CONCORD, N.C. – Martin Truex Jr. watched every agonizing millisecond of the moments leading up to the crash that cost him a victory last year at the Charlotte Motor Speedway Roval .
Truex’s Toyota was leading entering the final chicane, but Jimmie Johnson was hanging out his No. 48 Chevrolet trying to find the speed to take the spot.
The seven-time series champion locked up his brakes entering turn 16 and spun sideways through the chicane … and directly into Truex, who dutifully had completed a right turn into Johnson’s path by keeping his car in between the curbs at NASCAR’s behest (watch the video recapping it above).
“It was just crazy the way he spun and went across from behind me,” Truex recently told NBC Sports. “I was surprised he spun back across the track and hit me. And honestly in that moment, I seen it happening. I looked in my mirrors seeing him in the grass, coming toward the back of my car.”
A split-second decision had arrived. Truex could cut the chicane and likely avoid the crash.
But NASCAR’s rules are that straight-lining either of the layout’s chicanes require a stop and go penalty served on the frontstretch. If it happened on the final lap, a postrace penalty of 30 seconds would be applied – assuredly costing Truex the victory.
He elected to run the corners and still paid a price.
“If I go straight here, I think they’re going to take the win from me,” Truex said. “I just tried to turn and get some of that curb, and that’s when he clipped me. It was a crazy situation the way it happened, but I wasn’t surprised at the move or what he did.”
Sunday’s race almost certainly will present several Cup drivers with the dilemma of whether they should cut the chicane and risk the ire of NASCAR … which says in prerace meetings that “if a competitor is judged to miss a chicane to avoid an accident, NASCAR (in its discretion) may forego penalties.”
Putting the onus on NASCAR to make a judgment call is a risk-reward proposition that will is complicated by Sunday being a cut race that will determine which dozen cars advance to the second round of the playoffs. Every point will matter for at least 10 drivers, and it could be dicey putting their fate in the arbitrary hands of the scoring tower
In Saturday’s Xfinity Series, race Christopher Bell felt he was forced off the track by Chase Briscoe and thought NASCAR might allow dispensation. He instead was sent to the rear after skipping the stop and go.
“Briscoe didn’t leave me any option besides running off the racetrack,” Bell told NBCSN about cutting the chicane. “I knew it was a penalty to miss the chicane, but there was a clause in there in the driver’s meeting where if you missed the chicane due to an incident, NASCAR would review it. I figured that me getting run off the race track and having no other option was a justifiable reason, but I guess not.”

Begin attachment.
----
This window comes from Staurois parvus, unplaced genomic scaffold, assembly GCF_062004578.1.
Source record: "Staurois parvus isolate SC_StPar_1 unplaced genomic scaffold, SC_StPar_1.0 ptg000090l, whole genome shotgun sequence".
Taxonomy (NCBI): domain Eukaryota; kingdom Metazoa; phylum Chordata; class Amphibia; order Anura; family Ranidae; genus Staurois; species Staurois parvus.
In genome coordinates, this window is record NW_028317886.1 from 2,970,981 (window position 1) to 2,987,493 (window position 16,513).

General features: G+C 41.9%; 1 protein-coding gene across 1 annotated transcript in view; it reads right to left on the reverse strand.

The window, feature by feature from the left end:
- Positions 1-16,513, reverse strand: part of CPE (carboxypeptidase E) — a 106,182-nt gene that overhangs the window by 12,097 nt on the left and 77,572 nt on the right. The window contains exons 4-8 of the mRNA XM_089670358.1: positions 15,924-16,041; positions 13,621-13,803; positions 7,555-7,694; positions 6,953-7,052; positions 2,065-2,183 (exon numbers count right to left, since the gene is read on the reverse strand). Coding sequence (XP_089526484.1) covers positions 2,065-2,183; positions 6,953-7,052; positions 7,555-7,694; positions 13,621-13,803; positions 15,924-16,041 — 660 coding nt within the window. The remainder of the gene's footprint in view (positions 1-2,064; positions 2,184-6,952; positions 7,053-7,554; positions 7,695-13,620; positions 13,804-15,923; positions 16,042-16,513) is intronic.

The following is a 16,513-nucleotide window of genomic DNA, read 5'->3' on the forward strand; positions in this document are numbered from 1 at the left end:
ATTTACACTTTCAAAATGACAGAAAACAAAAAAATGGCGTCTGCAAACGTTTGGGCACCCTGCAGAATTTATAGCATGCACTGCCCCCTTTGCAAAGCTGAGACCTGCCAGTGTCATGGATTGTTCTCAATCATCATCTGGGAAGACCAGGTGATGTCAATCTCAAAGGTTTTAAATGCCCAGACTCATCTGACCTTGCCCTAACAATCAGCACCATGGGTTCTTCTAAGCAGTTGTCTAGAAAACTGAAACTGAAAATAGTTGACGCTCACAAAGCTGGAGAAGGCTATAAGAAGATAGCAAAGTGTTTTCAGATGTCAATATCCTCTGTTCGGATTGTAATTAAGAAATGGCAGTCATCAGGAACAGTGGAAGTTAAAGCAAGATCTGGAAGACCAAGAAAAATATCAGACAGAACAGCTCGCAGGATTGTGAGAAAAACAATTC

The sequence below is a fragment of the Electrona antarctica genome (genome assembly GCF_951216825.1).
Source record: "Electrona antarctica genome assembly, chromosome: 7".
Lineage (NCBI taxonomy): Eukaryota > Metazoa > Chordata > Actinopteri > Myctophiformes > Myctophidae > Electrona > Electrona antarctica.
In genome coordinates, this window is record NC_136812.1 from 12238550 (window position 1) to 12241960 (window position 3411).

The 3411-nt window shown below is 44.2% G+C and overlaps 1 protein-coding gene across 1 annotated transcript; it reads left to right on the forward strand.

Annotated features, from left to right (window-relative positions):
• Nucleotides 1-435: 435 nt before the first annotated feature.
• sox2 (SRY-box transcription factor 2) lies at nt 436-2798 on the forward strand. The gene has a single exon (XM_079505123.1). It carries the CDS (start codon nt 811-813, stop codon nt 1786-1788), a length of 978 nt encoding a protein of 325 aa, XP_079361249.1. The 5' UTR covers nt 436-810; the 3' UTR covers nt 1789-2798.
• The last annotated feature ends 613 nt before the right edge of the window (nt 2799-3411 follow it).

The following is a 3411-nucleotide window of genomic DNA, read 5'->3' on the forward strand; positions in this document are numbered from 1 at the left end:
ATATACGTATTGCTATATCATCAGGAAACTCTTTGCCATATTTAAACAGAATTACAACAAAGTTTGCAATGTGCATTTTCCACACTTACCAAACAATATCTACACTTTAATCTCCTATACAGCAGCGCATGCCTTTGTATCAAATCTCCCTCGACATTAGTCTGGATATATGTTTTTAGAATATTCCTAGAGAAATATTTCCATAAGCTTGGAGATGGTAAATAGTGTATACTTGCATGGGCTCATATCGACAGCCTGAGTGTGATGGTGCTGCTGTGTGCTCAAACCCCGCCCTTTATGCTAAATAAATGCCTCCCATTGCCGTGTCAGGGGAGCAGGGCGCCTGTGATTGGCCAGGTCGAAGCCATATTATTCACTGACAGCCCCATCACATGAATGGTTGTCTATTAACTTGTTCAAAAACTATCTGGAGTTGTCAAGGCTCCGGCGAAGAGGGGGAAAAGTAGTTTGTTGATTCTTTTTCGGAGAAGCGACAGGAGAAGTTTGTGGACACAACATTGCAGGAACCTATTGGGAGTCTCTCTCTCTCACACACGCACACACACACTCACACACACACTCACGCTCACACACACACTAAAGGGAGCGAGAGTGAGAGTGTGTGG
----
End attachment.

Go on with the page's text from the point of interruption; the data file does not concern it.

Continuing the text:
It also could be a tough decision for the second-place driver, as Johnson was last year. The Hendrick Motorsports driver was eliminated from the playoffs by a point because he served a stop and go penalty for missing the chicane in his last-lap spin.
A year later, Johnson now says he would have finished the race and lived with whatever decision NASCAR made on a penalty – and he agrees with Truex’s remorse.
“In that particular instance, it would have been smart for both of us just to stay in the gas, or he could have turned down and gone straight,” Johnson told NBC Sports. “But I don’t think he had a clue where I was. That’s the one thing is watching on video is way different than sitting in the car.
“I’m sure the spotter didn’t know what to tell him. I wasn’t inside of him or next to him, I just came around backwards and cleaned him out. So it was a hard one to get right. … I think NASCAR at least said they would have penalized me, but I would have loved to put that pressure on them and see.”
What will drivers do today if they find themselves in the same position as Truex?
If you are leading, is the smart play cutting the chicane to avoid a potential accident and forcing into NASCAR to make a call?
NBCSports.com put that question to several drivers over the past two days at Charlotte. Here are their responses: